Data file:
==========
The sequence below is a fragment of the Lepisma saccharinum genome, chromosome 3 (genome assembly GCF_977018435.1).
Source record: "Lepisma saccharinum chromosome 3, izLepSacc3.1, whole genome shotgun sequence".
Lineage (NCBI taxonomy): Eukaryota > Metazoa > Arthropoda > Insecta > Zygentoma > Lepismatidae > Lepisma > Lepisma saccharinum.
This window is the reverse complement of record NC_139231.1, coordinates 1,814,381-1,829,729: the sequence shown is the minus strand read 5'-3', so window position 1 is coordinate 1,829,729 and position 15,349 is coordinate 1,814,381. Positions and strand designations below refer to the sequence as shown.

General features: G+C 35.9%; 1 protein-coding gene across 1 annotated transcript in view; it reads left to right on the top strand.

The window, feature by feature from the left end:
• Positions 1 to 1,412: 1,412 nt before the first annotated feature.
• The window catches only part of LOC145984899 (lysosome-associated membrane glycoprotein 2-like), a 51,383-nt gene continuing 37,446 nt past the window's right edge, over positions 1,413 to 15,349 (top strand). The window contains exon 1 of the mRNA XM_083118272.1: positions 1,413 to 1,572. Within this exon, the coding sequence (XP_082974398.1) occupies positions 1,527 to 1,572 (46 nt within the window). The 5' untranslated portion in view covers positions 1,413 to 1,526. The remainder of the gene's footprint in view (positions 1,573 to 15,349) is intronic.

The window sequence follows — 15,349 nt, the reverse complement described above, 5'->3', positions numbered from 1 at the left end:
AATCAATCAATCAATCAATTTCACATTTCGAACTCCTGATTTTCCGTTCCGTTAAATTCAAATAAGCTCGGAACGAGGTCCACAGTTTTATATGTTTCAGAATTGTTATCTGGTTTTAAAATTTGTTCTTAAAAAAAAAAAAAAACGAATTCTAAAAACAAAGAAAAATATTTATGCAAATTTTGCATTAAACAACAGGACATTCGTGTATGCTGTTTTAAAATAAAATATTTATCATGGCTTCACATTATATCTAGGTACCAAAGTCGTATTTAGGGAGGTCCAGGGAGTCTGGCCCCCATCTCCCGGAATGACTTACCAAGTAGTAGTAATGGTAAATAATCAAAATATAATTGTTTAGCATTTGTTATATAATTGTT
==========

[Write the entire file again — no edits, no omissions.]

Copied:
The sequence below is a fragment of the Lepisma saccharinum genome, chromosome 3 (genome assembly GCF_977018435.1).
Source record: "Lepisma saccharinum chromosome 3, izLepSacc3.1, whole genome shotgun sequence".
Lineage (NCBI taxonomy): Eukaryota > Metazoa > Arthropoda > Insecta > Zygentoma > Lepismatidae > Lepisma > Lepisma saccharinum.
This window is the reverse complement of record NC_139231.1, coordinates 1,814,381-1,829,729: the sequence shown is the minus strand read 5'-3', so window position 1 is coordinate 1,829,729 and position 15,349 is coordinate 1,814,381. Positions and strand designations below refer to the sequence as shown.

General features: G+C 35.9%; 1 protein-coding gene across 1 annotated transcript in view; it reads left to right on the top strand.

The window, feature by feature from the left end:
• Positions 1 to 1,412: 1,412 nt before the first annotated feature.
• The window catches only part of LOC145984899 (lysosome-associated membrane glycoprotein 2-like), a 51,383-nt gene continuing 37,446 nt past the window's right edge, over positions 1,413 to 15,349 (top strand). The window contains exon 1 of the mRNA XM_083118272.1: positions 1,413 to 1,572. Within this exon, the coding sequence (XP_082974398.1) occupies positions 1,527 to 1,572 (46 nt within the window). The 5' untranslated portion in view covers positions 1,413 to 1,526. The remainder of the gene's footprint in view (positions 1,573 to 15,349) is intronic.

The window sequence follows — 15,349 nt, the reverse complement described above, 5'->3', positions numbered from 1 at the left end:
AATCAATCAATCAATCAATTTCACATTTCGAACTCCTGATTTTCCGTTCCGTTAAATTCAAATAAGCTCGGAACGAGGTCCACAGTTTTATATGTTTCAGAATTGTTATCTGGTTTTAAAATTTGTTCTTAAAAAAAAAAAAAAACGAATTCTAAAAACAAAGAAAAATATTTATGCAAATTTTGCATTAAACAACAGGACATTCGTGTATGCTGTTTTAAAATAAAATATTTATCATGGCTTCACATTATATCTAGGTACCAAAGTCGTATTTAGGGAGGTCCAGGGAGTCTGGCCCCCATCTCCCGGAATGACTTACCAAGTAGTAGTAATGGTAAATAATCAAAATATAATTGTTTAGCATTTGTTATATAATTGTT